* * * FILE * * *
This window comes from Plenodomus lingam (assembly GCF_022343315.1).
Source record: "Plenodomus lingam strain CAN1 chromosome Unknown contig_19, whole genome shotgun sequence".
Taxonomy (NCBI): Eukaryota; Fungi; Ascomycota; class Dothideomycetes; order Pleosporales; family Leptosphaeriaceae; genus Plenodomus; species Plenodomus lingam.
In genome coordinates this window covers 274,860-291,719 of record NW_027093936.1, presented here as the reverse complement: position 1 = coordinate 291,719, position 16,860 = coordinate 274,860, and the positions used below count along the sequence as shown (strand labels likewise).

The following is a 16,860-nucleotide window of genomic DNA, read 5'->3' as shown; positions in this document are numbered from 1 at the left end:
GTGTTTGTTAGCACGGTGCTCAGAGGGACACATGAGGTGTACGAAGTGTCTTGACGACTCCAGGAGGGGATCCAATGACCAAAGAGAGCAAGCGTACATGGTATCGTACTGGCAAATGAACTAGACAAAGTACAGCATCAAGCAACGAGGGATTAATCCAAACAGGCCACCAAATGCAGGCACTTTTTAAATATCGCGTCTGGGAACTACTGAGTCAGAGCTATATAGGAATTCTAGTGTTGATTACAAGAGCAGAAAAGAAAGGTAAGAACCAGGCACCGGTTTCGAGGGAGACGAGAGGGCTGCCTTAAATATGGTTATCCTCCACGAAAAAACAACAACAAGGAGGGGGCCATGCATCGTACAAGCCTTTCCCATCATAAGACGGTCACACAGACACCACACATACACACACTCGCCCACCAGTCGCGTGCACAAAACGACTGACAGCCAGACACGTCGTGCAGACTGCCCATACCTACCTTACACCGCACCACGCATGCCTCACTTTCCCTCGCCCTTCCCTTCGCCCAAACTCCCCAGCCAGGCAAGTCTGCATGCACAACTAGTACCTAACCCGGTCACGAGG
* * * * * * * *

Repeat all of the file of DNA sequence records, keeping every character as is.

This window comes from Plenodomus lingam (assembly GCF_022343315.1).
Source record: "Plenodomus lingam strain CAN1 chromosome Unknown contig_19, whole genome shotgun sequence".
Taxonomy (NCBI): Eukaryota; Fungi; Ascomycota; class Dothideomycetes; order Pleosporales; family Leptosphaeriaceae; genus Plenodomus; species Plenodomus lingam.
In genome coordinates this window covers 274,860-291,719 of record NW_027093936.1, presented here as the reverse complement: position 1 = coordinate 291,719, position 16,860 = coordinate 274,860, and the positions used below count along the sequence as shown (strand labels likewise).

The following is a 16,860-nucleotide window of genomic DNA, read 5'->3' as shown; positions in this document are numbered from 1 at the left end:
GTGTTTGTTAGCACGGTGCTCAGAGGGACACATGAGGTGTACGAAGTGTCTTGACGACTCCAGGAGGGGATCCAATGACCAAAGAGAGCAAGCGTACATGGTATCGTACTGGCAAATGAACTAGACAAAGTACAGCATCAAGCAACGAGGGATTAATCCAAACAGGCCACCAAATGCAGGCACTTTTTAAATATCGCGTCTGGGAACTACTGAGTCAGAGCTATATAGGAATTCTAGTGTTGATTACAAGAGCAGAAAAGAAAGGTAAGAACCAGGCACCGGTTTCGAGGGAGACGAGAGGGCTGCCTTAAATATGGTTATCCTCCACGAAAAAACAACAACAAGGAGGGGGCCATGCATCGTACAAGCCTTTCCCATCATAAGACGGTCACACAGACACCACACATACACACACTCGCCCACCAGTCGCGTGCACAAAACGACTGACAGCCAGACACGTCGTGCAGACTGCCCATACCTACCTTACACCGCACCACGCATGCCTCACTTTCCCTCGCCCTTCCCTTCGCCCAAACTCCCCAGCCAGGCAAGTCTGCATGCACAACTAGTACCTAACCCGGTCACGAGG